Many applications have been tested and executed with Virtual Reality, from gaming, to training aids, and now, even to news. In fact, Nonny de la Peña, also known as the “Godmother of Virtual Reality,” has been working and overseeing the construction of what she calls “Immersive Journalism.” The idea is that, when you consume news from conventional television news outlets, watching the events as they play out through the screen allows you to look at stories from a secondary perspective, which sometimes can make the important humanitarian issues miss with viewers. The purpose of Immersive Journalism is to allow viewers to experience a simulated version of what these stories mean for those they affect.

For example, Peña’s latest project, “Project Syria,” is an exposition of the ongoing disputes over in Syria. The project was unveiled at last year’s Sundance Film Festival, where viewers could put on the Virtual Reality headset and were able to see, hear, and experience these disputes first hand, from a simulated environment replicating the streets of Syria. It was critically well received, and the project really looks to create an experiential impact on viewers.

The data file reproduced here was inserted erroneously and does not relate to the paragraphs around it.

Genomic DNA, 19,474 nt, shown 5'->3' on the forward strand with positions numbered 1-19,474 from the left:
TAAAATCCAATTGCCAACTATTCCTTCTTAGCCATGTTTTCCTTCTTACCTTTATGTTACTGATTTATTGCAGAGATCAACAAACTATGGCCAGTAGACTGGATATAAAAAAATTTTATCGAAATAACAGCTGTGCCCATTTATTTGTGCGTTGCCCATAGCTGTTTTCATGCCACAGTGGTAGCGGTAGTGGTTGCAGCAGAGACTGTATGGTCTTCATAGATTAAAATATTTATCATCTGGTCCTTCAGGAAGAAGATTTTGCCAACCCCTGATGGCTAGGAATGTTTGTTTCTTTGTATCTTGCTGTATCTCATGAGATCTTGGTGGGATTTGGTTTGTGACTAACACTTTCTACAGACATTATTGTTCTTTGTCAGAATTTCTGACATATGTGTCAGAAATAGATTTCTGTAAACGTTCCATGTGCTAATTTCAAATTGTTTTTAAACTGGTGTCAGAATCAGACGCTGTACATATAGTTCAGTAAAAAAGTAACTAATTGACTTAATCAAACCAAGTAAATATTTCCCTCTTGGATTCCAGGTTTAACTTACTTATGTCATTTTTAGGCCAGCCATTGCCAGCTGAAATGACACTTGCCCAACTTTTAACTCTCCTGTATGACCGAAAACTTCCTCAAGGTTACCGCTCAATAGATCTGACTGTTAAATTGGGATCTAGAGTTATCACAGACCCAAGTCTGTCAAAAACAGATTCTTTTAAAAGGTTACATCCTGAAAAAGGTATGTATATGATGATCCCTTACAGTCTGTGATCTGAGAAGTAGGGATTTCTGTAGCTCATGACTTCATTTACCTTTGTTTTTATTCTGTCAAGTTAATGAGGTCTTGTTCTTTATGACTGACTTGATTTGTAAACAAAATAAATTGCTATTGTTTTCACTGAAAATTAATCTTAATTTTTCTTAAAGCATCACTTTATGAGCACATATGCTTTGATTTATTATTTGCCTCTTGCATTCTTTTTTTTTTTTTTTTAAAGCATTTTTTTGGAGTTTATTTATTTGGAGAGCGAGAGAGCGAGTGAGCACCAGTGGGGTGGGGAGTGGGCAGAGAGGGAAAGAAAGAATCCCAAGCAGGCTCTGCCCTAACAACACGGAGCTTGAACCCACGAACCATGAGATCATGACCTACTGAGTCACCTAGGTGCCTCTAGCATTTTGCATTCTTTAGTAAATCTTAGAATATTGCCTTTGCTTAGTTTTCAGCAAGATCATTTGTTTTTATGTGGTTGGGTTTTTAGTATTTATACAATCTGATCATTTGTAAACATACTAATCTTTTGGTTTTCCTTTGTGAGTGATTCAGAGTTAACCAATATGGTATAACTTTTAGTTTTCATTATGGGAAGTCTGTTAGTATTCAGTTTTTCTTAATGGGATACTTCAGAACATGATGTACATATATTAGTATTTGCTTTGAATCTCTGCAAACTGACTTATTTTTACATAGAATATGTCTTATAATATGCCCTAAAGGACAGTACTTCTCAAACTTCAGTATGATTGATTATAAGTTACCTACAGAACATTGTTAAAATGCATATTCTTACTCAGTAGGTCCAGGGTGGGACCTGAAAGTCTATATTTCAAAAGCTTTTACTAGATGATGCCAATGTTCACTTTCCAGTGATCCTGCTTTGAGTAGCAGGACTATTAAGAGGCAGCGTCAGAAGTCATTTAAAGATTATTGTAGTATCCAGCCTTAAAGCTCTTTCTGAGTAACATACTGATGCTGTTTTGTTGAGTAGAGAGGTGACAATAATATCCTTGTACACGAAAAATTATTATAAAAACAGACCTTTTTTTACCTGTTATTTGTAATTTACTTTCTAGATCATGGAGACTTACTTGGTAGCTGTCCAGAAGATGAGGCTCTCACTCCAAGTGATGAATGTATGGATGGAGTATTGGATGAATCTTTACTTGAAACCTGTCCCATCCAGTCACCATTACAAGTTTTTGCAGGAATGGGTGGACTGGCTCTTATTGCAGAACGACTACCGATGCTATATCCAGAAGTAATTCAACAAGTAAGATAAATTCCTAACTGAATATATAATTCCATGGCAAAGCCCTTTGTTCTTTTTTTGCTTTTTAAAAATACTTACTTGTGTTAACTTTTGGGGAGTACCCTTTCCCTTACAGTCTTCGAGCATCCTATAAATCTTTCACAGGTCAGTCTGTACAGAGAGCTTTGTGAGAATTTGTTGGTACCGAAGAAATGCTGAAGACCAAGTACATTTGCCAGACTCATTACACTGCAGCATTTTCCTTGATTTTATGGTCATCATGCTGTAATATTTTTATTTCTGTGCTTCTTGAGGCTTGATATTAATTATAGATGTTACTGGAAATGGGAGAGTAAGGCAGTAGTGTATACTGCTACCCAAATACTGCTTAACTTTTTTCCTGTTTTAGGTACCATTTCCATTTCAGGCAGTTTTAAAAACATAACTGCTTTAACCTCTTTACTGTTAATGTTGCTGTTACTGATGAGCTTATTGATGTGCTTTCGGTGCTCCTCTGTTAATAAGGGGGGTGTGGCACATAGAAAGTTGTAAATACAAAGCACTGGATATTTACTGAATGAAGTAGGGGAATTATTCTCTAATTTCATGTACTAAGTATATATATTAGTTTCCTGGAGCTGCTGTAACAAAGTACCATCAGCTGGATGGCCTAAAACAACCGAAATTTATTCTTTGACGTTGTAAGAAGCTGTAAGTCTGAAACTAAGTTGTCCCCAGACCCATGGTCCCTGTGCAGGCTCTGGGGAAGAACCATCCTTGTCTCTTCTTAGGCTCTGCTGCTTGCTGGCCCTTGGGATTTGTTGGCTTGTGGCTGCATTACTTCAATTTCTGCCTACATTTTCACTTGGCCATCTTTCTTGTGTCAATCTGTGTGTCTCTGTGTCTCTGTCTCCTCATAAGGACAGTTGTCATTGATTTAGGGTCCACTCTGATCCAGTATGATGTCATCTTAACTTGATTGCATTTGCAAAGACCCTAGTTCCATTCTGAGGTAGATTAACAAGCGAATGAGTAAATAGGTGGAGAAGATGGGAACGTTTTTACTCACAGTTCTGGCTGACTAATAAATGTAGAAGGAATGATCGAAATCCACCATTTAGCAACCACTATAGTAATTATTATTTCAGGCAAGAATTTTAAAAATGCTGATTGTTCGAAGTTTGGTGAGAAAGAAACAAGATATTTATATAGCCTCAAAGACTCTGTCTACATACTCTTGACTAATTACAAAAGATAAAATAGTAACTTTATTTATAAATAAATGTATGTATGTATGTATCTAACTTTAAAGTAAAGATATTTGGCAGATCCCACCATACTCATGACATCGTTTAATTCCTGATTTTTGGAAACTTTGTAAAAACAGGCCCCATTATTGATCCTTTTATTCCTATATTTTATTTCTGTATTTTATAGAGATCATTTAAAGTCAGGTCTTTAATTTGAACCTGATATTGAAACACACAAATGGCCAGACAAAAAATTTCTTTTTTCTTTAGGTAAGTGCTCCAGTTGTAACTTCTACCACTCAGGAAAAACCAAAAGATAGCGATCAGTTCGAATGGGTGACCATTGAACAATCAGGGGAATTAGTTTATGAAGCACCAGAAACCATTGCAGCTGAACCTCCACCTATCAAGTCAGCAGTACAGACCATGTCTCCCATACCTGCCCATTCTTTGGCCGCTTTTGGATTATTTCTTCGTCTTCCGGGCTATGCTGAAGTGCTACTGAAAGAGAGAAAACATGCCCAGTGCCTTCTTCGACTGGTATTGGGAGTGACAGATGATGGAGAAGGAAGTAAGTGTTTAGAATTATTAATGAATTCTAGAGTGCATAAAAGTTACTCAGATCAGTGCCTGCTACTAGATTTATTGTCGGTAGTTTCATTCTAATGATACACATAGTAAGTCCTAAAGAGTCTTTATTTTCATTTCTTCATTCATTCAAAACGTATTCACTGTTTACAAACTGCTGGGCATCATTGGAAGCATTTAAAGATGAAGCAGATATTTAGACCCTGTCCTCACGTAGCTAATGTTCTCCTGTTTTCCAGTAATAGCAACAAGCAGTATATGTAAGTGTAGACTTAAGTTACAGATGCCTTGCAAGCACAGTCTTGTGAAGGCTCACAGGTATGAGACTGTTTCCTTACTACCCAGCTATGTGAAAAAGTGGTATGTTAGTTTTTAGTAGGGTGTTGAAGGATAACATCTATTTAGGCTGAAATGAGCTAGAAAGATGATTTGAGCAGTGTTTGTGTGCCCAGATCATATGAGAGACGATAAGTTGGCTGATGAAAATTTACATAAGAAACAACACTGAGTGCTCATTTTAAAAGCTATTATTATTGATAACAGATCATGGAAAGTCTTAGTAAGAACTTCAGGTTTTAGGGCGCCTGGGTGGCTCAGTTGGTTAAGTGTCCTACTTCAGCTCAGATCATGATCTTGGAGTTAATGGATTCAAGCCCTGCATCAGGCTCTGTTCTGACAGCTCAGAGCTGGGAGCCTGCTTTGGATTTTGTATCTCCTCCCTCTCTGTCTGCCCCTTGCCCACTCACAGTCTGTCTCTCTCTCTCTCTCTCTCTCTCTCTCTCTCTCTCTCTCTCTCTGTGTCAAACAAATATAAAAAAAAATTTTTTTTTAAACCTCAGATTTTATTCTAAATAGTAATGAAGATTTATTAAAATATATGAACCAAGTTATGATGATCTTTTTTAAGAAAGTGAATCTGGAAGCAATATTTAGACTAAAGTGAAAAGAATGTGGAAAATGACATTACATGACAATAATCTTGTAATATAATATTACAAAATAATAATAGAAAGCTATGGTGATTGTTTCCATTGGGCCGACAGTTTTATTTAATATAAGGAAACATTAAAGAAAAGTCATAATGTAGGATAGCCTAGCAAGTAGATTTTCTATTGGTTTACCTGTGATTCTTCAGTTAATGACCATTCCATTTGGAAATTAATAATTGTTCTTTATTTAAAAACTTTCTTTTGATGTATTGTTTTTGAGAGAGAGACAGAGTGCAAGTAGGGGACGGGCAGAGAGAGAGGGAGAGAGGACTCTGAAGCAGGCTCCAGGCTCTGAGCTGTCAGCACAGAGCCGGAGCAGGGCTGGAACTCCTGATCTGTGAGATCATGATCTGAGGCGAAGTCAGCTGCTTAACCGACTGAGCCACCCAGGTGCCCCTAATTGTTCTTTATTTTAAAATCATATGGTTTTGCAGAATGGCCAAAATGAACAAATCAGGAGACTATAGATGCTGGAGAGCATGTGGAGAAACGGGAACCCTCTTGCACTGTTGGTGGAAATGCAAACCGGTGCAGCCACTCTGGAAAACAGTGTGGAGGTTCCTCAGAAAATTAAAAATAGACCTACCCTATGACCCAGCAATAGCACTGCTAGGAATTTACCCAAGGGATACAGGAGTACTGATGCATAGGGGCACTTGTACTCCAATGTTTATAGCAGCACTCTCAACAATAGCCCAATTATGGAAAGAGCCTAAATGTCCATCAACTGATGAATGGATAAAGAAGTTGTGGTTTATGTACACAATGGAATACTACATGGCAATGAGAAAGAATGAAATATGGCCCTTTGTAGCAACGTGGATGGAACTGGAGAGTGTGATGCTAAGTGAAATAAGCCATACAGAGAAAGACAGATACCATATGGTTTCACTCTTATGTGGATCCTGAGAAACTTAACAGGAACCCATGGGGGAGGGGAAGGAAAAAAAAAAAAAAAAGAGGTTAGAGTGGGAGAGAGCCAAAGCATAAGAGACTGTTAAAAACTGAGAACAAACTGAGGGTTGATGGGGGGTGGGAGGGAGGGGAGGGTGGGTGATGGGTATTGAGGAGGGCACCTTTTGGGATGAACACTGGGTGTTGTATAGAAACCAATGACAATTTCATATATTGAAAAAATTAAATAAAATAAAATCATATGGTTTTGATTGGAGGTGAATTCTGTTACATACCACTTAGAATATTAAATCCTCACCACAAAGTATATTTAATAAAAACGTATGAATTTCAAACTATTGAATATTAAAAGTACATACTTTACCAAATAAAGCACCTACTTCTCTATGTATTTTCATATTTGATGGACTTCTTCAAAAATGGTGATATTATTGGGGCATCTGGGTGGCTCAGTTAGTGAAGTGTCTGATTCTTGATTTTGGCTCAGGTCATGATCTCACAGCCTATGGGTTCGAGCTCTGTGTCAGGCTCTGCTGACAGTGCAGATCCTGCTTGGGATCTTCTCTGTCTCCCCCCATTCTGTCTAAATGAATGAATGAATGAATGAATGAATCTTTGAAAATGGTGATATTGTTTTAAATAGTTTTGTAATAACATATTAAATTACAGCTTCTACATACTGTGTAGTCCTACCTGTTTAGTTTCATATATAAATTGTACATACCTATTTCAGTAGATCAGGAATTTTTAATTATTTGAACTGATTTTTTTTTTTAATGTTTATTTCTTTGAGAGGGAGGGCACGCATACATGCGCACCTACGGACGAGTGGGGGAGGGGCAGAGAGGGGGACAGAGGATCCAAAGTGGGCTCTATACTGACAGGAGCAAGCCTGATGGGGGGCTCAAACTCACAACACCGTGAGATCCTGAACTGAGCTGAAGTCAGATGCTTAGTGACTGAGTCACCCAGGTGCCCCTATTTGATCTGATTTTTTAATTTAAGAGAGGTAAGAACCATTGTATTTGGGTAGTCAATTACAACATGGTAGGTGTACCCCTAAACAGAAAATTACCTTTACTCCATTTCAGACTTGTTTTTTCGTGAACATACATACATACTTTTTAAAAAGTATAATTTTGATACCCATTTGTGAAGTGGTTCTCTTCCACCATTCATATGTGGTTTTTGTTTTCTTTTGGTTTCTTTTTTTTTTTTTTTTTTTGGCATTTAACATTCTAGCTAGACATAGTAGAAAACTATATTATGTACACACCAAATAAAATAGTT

However, news stations aren’t the only ones who benefit from immersive experiences. Even companies like Disney are looking into the possibility of Virtual Reality. Disney is allegedly looking to create virtual reality simulations of their parks, allowing users to put on their Oculus Rift and experience Epcot, Space Mountain, and all of their other favorites, without having to find plane tickets to Florida to do so.

Where is it at in development?
As described before, Virtual Reality has come a long way. However, these headsets are still a fairly new technology as far as commercial development is concerned, so there’s no telling when we will see a public release of the consumer equivalent. However, as it’s already done, the Virtual Reality headset is a game-changer for interactive media content and immersive media experiences.

You can learn more about Project Syria and Immersive Journalism here:

Make sure to keep your eyes peeled for Part III of our “Future of the Video Experience” series, right here at PrimeauProductions.com.

photo credit: 3D via photopin (license)